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Aussie coach welcomes 'scrubbers' into Trans- -

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BRENDAN TREMBATH: The fierce sporting rivalry between Australia and New Zealand is nothing new -
but the Trans-Tasman Netball Cup is.

It's been running for the past three months and combines the national netball competitions in the
two countries.

Already it's considered a success.

Last night the Sydney Swifts beat the New Zealand side, the Mystics, in a nail-biter in Auckland.

Watching on in the stands, was Australian coach Norma Plummer, who once famously called the New
Zealand Netball team "scrubbers".

New Zealand correspondent Kerri Ritchie spoke to her about how netball is scoring on both sides of
the Tasman.

KERRI RITCHIE: Australian Netball coach Norma Plummer is known for being blunt.

When New Zealand won the world netball cup in Jamaica in 2004, she said they played like "a bunch
of scrubbers."

The New Zealand media hit back labelling Norma Plummer "The Ice Queen"

Nowadays, she's on much better terms with her Kiwi cousins.

NORMA PLUMMER: At the dinner last night I was introduced as the coach that dropped that on New
Zealand and they were all laughing with me and not at me. No they were all laughing with me and
they all see the humour in it and I had a lot of people come up and say I just love your
straightness of the way you are. Well, that is just me.

KERRI RITCHIE: The Australian coach is in New Zealand to check out the competition.

The Trans-Tasman Cup has been running since April, with five teams from each country battling it
out.

(To Norma Plummer) Do you think it's a success story?

NORMA PLUMMER: Well, I think you would have to say that at the moment. Basically now what we are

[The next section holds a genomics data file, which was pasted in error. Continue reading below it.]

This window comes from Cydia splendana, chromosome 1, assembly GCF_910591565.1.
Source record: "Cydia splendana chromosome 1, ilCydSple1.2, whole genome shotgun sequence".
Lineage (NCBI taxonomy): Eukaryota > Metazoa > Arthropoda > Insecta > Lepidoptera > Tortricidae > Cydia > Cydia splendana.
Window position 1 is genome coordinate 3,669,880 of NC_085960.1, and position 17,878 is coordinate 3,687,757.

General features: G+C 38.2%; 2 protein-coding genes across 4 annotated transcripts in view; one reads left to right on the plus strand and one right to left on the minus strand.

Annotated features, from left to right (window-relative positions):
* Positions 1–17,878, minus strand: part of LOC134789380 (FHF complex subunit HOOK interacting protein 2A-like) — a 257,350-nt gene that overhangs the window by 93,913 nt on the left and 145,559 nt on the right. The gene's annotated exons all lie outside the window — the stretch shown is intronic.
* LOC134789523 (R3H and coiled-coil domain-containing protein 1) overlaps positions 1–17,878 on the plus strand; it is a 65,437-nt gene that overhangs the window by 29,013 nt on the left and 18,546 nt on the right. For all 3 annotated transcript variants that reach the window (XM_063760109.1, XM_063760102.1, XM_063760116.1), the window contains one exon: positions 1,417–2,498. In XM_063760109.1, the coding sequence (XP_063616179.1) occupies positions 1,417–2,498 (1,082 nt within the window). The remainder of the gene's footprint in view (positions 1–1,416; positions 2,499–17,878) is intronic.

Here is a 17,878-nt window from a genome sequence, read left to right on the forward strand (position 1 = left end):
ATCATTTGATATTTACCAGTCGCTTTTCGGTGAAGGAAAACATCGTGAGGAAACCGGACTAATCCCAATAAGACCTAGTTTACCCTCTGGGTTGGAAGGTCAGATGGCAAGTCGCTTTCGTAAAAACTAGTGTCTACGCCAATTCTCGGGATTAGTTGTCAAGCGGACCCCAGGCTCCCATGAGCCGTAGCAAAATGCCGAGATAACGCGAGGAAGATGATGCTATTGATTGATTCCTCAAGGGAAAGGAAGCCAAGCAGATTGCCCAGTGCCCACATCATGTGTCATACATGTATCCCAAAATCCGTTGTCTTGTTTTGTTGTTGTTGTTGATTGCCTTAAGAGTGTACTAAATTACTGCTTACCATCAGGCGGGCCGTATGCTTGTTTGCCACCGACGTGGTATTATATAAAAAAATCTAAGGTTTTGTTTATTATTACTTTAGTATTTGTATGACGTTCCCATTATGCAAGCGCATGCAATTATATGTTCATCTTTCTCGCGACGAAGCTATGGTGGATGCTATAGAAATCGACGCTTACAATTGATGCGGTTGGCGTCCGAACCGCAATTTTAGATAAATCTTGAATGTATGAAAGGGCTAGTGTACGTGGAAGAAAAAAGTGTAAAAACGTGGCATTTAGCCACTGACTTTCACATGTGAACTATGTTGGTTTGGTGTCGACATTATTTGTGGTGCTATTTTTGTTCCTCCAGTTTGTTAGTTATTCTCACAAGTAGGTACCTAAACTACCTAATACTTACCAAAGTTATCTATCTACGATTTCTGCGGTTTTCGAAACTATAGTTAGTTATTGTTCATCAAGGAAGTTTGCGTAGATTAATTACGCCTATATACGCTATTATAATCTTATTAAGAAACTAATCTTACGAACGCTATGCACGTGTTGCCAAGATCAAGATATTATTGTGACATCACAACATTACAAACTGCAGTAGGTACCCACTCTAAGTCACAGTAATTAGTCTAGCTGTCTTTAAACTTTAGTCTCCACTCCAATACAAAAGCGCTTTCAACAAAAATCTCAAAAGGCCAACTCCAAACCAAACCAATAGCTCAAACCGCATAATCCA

seeing is these fantastic close matches which we weren't really getting in our own competitions I
don't think. It was pretty well dominated by the top. Now, anything could pop up.

KERRI RITCHIE: But Norma Plummer does have some concerns.

NORMA PLUMMER: I think we've got to be really, really careful that it doesn't become just the
Australia/New Zealand show and we leave the rest of the world behind. I mean we're basically in
that position at the moment and I would hope that there is a Super Six in England next year that
where, all the top 6 nations should be, hopefully are all going to be there and play it.

But I see that as the next step. So you have this which is great but then pick up like a Super
Fourteen in the rugby but then have South Africa, Jamaica and England and Australia and New
Zealand, Malawi whatever but we need to start doing that otherwise this great game is going to stay
where it is.

KERRI RITCHIE: She says netball needs to reach less wealthy countries.

NORMA PLUMMER: Because these countries are not strapped with money and you know, you sort of see
all these athletes and you think all they need is a coach and all they need is some support.

I mean, I have always said that if you know Trinidad and Jamaica ever got their act together and
could have their players all the time, we mightn't touch the ball, Australia and New Zealand. We
could be in big strife and I mean they've just pulled a young girl in their schoolgirls,
six-foot-nine and she is 14!

KERRI RITCHIE: Last night's match between the Sydney Swifts and the New Zealand side, Mystics went
into extra time twice.

(Sound of crowd cheering)

KERRI RITCHIE: The Australian side eventually won out - beating the New Zealanders 64 goals to 62.

After the game Australian player Susan Pratley praised the Trans-Tasman Cup.

SUSAN PRATLEY: Yeah, it is great playing against New Zealand teams and the competition is so open
now. In the past, Australian competition has been very top four, bottom four so this really makes
it very close and every game as Julie said, is out there to have a win.

You know, we have got to get those two points on the board.

KERRI RITCHIE: And the Trans-Tasman rivalry is fierce.

SUSAN PRATLEY: It's like that but off-court they are all lovely girls and we all get along. You
know it is just that white line fever. You have got to win when you are out there.

KERRI RITCHIE: Norma Plummer agrees the Kiwis are nice girls and there will be no more talk of
scrubbers.

NORMA PLUMMER: That comment was made to a reporter after the whole conversation had closed the book
and I was walking him out the door but in the end you get burnt and you have got to live with it
but we did more publicity in one day than we had in nine years.

BRENDAN TREMBATH: The Australian coach, Norma Plummer ending Kerri Ritchie's report.